Preventive Medicine Column
Dr. David L. Katz
For those who follow health news, there was no way to avoid tripping over the combination of Oreos and cocaine this week. The relevant headlines, of which there are many, suggest in essence that Oreos are as dangerous and addictive as cocaine.
The study in question, which has made literally thousands of headlines, was conducted in rats, not people. Thus far, it has not been published, nor even presented at a conference- although that is pending. The onslaught of headlines making hyperbolic assertions is the product of a press release issued by Connecticut College, where the research was done.
The study showed two basic things. First, rats in a maze are about as inclined to go to Oreos as to cocaine or morphine. And second, the Oreos trigger the same kinds of chemical responses in the rat brain as the drugs.
As for the first finding, rats might like Oreos as much as cocaine either because Oreos are intensely pleasurable to rats, or because cocaine isn’t. A headline that would make just as much sense as those we actually got is this: “cocaine no more harmful than cookies.”
In humans, the most compelling effects of drugs like cocaine are the psychological effects, not any direct physical response we are likely to share with rodents. A small, as yet unpublished study in rats can tell us almost nothing truly relevant about the effects of psychoactive substances in humans for the very reason that they are psychoactive. While we may acknowledge the similarities of basic brain structure between mice and men, the mind of a person and the mind of a rat are clearly not comparable.
As for the second finding, the common chemical responses evoked by cocaine and cookies in the rat brain, this is to be expected. There are only so many ways the pleasure centers in the brain can respond to any stimulus. Brain responses to a caress might look about the same. If rats, or people, gravitate to a caress, and if that caress evokes a pleasure response in the brain, are we inclined to assert that caresses are more addictive than cocaine?
While even one-time use of cocaine could be dangerous, most people harmed by such drugs are harmed over time. The addictive properties of drugs result in increasing use over time, cravings, and a potentially devastating withdrawal syndrome. To my knowledge, the new study examined none of these. There is no evidence that rats need and eat more and more Oreos over time, or that they suffer withdrawal. Such information would be essential before any valid claim could be made about the comparability of cookies and cocaine.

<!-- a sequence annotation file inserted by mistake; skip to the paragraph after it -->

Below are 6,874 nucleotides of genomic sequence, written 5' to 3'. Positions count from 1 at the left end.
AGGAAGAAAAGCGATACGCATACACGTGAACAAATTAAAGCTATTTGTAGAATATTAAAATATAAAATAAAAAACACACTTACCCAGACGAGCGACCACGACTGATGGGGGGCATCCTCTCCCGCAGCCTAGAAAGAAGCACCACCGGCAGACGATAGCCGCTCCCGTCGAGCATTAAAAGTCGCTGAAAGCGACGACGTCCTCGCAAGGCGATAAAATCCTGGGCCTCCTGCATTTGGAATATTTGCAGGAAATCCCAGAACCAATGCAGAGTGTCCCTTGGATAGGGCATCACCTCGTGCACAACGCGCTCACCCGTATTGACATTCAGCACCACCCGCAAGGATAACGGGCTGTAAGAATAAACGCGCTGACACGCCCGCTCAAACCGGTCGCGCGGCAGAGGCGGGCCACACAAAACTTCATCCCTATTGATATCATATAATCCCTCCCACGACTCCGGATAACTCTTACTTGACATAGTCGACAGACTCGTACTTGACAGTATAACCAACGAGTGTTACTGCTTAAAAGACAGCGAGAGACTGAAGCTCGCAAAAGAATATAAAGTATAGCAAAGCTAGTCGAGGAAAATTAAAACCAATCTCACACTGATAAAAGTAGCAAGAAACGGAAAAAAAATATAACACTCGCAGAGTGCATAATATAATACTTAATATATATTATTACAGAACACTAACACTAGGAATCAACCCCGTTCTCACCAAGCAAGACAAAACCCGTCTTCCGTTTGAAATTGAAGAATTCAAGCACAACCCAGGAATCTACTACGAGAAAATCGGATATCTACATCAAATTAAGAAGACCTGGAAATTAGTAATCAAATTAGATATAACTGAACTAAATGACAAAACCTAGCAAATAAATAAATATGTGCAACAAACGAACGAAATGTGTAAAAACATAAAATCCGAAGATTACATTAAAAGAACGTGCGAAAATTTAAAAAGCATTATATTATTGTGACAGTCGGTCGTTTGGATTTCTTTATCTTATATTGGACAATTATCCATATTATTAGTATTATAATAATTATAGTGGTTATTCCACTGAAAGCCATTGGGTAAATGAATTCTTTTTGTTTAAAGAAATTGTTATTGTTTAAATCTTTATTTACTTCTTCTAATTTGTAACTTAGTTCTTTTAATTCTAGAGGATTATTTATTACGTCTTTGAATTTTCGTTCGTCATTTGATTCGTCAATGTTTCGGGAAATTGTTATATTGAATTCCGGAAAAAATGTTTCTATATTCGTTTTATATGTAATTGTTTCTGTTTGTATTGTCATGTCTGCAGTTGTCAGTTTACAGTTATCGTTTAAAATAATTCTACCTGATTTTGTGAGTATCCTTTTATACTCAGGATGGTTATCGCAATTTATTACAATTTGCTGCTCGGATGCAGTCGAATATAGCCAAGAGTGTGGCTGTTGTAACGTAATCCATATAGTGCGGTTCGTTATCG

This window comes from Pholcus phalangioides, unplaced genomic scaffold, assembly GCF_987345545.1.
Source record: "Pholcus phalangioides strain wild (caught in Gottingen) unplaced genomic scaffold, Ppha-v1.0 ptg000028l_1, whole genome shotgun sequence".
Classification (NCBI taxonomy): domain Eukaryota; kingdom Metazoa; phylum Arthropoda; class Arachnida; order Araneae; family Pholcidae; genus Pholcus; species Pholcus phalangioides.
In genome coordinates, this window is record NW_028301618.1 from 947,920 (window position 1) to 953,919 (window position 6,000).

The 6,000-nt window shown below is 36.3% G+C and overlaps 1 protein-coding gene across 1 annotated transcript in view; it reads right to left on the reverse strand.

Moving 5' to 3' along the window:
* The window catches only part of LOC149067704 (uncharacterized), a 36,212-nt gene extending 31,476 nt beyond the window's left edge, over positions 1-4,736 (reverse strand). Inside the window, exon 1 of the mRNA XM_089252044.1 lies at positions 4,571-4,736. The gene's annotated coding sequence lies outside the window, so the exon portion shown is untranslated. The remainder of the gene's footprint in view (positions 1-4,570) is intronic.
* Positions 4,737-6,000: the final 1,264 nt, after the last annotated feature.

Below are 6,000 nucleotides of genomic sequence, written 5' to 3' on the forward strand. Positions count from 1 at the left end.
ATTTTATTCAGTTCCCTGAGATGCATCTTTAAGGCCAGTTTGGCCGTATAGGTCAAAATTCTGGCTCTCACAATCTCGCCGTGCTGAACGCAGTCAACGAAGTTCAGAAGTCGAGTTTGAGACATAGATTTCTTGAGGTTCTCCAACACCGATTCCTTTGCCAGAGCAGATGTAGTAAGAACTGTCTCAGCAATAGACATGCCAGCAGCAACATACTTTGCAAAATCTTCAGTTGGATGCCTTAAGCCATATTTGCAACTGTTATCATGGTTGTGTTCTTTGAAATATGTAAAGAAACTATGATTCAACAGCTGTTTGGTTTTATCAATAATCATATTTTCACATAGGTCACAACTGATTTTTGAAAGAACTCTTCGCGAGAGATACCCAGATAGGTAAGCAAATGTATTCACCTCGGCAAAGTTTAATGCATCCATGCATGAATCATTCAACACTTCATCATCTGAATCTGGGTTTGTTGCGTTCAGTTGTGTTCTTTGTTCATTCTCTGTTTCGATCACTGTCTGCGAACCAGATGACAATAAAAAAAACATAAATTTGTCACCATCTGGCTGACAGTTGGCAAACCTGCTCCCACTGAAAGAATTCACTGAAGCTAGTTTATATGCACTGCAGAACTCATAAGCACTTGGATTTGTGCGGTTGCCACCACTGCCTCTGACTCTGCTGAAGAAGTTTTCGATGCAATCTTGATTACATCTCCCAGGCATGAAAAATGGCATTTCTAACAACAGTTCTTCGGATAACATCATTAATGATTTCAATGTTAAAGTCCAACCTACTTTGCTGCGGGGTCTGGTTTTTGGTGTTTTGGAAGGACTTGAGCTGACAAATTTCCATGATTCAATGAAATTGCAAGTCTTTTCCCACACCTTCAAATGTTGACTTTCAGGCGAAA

Neither of the study findings, therefore, says much about Oreos and people, and neither indicates even remotely that Oreos are “more addictive” than cocaine- and in fact, common experience indicates quite clearly that they are not.
But let’s be clear: I am not here to exonerate the Oreo. The Oreo is, and has long been, something of a standard-bearer for a highly processed diet of pseudo-food and junk. It does limited harm by itself to be sure, but it does do harm together with the company it keeps- and it certainly isn’t doing health any good.
And, yes, in all the ways that matter, Oreos are addictive. Why do we need to hear this again? We have already heard from Michael Moss, and others before him, that processed foods are willfully designed to be irresistible and to maximize the calories it takes before we feel full and stop eating them. We should not be surprised that food can be addictive; food and sex are the reasons the capacity for addiction exists in the first place. Addiction is an unintended consequence of a system laid down to reward and encourage behaviors that foster survival. In a modern world of junk food and mind-altering drugs, a system that uses pleasure to promote survival is all too readily co-opted and corrupted.
Given what we already know about the harms of a junk food diet, what makes the response of a few rats to Oreos so titillating? Why do we even care about the comparison between cookies and cocaine? What is the basis for a deluge of hyperbolic headlines in response to a press release? To me, this all seems symptomatic of a culture with an addiction problem far bigger than cocaine or cookies. We are addicted to scandal and scintillation, and utterly disinterested in solutions. Rome burns, and we fiddle.
What, exactly, are we waiting for before we decide there is enough information to tell our children: step away from the box of glow-in-the-dark foods, and nobody will get hurt?
Dr. David L. Katz